Lyttelton, New Zealand (South Island) 16 to 21 September 2007
27 Sep 2007
We are on the way to New Zealand with great expectations for the next 12 months, and bereavement problems over the loss of the many friends we have made in a country that has made us so welcome during our 50 weeks stay.
What do you get if you cross an ocean with a kangaroo? Not many know this; the answer is wet. Fortunately we travelled by plane and the service and food was good; if you wanted an alcoholic drink you ordered and paid. It was a bit early for us and we want to make a good impression on Kathie and Grant who are meeting us at the airport to take us to one of their holiday apartments at Lyttelton. When our flight path took us over New Zealand we could see the snow covered peaks of a long range of mountains protruding through the clouds beneath us. As we got lower we found we were over a wide plain which was crisscrossed with fields. The weather was fine and the temperature 19C.
Customs and Immigration were kind to us and we were soon through the arrivals section and Sylvia had a long term wish granted. Waiting for us was Kathie holding a sign which said, 'Welcome to New Zealand Sylvia'. Twice she was thwarted when we arrived in South Africa and finally someone was waiting for her with her name sign displayed. And what a nice welcome we had. Grant had a good sized vehicle for the luggage and we were driven 10 miles through the outskirts of Christchurch and through the very long tunnel to Lyttelton. No sooner out of the tunnel we turned up a hill and through the main street of the town before driving part way up another hill to Dockside, our home for the next 12 days.
I was not prepared for the sight that would meet me when I walked around to the front of the apartment. My first task was to get the camera and take a picture of the stunning view of the harbour and the view beyond the harbour. The first European settlers landed here in 1850 to embark on their historic trek over the hills. We are staying inside a crater rim and fortunately the volcano has not performed for a very long time. Lyttelton is the port for Christchurch which lies 7 ½ miles away and many New Zealand exports and imports pass through this port; we are in for a very interesting time.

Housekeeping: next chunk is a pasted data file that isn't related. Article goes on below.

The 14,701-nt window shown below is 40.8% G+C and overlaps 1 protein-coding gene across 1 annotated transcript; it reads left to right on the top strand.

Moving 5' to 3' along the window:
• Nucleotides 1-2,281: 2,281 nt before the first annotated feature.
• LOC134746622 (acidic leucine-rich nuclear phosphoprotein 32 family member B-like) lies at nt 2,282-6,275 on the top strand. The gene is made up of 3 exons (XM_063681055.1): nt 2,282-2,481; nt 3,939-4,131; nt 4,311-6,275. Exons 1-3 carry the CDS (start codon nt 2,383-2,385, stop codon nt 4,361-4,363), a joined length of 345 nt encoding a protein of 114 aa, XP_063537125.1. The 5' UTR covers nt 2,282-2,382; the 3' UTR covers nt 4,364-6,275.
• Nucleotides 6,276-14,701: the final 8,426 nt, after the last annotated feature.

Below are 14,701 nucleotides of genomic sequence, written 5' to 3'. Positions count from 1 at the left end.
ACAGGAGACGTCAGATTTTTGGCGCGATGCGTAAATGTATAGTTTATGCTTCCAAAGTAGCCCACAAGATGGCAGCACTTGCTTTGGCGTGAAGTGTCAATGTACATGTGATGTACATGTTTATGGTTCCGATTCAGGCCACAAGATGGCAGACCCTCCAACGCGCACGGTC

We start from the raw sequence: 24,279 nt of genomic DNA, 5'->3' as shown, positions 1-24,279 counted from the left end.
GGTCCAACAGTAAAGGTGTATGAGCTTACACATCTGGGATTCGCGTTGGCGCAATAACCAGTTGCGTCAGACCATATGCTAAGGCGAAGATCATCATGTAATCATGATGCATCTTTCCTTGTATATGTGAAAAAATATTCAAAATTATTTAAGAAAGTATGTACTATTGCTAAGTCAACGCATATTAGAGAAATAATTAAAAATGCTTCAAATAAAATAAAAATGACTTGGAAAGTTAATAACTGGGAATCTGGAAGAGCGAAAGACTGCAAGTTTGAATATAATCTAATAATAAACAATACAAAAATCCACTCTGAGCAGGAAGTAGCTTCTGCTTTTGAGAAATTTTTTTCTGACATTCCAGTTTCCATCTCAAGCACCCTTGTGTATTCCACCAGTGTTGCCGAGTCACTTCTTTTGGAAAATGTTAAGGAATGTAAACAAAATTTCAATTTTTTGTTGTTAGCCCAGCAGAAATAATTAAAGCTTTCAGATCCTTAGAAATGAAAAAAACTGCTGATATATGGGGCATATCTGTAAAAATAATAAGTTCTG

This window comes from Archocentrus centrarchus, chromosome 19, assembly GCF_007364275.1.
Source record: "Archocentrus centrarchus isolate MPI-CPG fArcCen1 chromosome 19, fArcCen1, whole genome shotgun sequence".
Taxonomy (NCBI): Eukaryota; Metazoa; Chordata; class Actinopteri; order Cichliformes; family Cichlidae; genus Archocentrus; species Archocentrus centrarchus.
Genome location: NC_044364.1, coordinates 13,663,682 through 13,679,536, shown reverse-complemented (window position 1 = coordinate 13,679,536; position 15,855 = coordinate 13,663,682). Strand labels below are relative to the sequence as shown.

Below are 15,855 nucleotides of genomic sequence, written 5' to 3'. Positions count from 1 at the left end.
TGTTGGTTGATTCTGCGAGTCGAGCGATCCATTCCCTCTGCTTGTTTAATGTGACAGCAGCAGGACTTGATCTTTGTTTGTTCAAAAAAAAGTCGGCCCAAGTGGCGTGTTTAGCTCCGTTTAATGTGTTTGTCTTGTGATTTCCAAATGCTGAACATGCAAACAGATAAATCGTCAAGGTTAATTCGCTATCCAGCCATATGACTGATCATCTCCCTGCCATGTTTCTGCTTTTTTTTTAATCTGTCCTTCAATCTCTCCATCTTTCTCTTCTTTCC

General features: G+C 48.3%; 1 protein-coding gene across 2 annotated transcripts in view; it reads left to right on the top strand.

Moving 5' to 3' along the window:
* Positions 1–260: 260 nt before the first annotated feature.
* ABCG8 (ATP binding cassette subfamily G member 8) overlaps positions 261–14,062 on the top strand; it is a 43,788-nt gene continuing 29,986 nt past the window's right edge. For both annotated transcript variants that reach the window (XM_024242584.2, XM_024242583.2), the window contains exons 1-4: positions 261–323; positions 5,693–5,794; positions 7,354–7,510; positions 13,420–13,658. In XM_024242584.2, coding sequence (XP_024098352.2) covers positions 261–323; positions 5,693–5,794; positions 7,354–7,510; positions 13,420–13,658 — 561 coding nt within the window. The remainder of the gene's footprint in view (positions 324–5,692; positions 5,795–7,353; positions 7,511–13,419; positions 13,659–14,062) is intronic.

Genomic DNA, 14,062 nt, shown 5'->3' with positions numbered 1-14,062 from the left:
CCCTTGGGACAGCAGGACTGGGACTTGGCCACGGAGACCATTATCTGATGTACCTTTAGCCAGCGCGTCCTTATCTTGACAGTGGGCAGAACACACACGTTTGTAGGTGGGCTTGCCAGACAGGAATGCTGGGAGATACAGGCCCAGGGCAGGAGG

Our first full day was spent in a lazy fashion and we watched the port activities, visited the tourist shop and did some food shopping, including some liquid refreshments for consumption on our veranda when the temperature permits. Whilst down by the harbour we visited the booking office for harbour wildlife cruises. Lyttelton is one area where you can view the rare 'Hector's Dolphins', the smallest species of dolphins. If there is enough people wishing to take the 2 hour cruise it will leave at 1.30 tomorrow, Tuesday.
Tuesday, and we are in luck. At the office we learn the cruise will go today, even though there are only 4 of us. At the boat we are greeted by the two members of the crew, the youngest one is called Fergus and he came to this area a year ago from Arbroath. Over the last two months there has usually been about three Hector's Dolpins to view.
There were no dolphins in the channel leading to the port so we sailed off shore and were soon surrounded by a large pod of Hector's Dolphins. To our delight about 30 of the dolphins gambolled and frolicked about the boat, diving beneath us, swimming away and returning, crossing backwards and forwards infront and behind us. It was a magic time and I may have got some good video footage. As a strict amateur who has yet to learn editing skills, I shall reserve judgement on this one. Why were we so lucky? It is coming up for mating season and the crew believe the dolphins were frisky.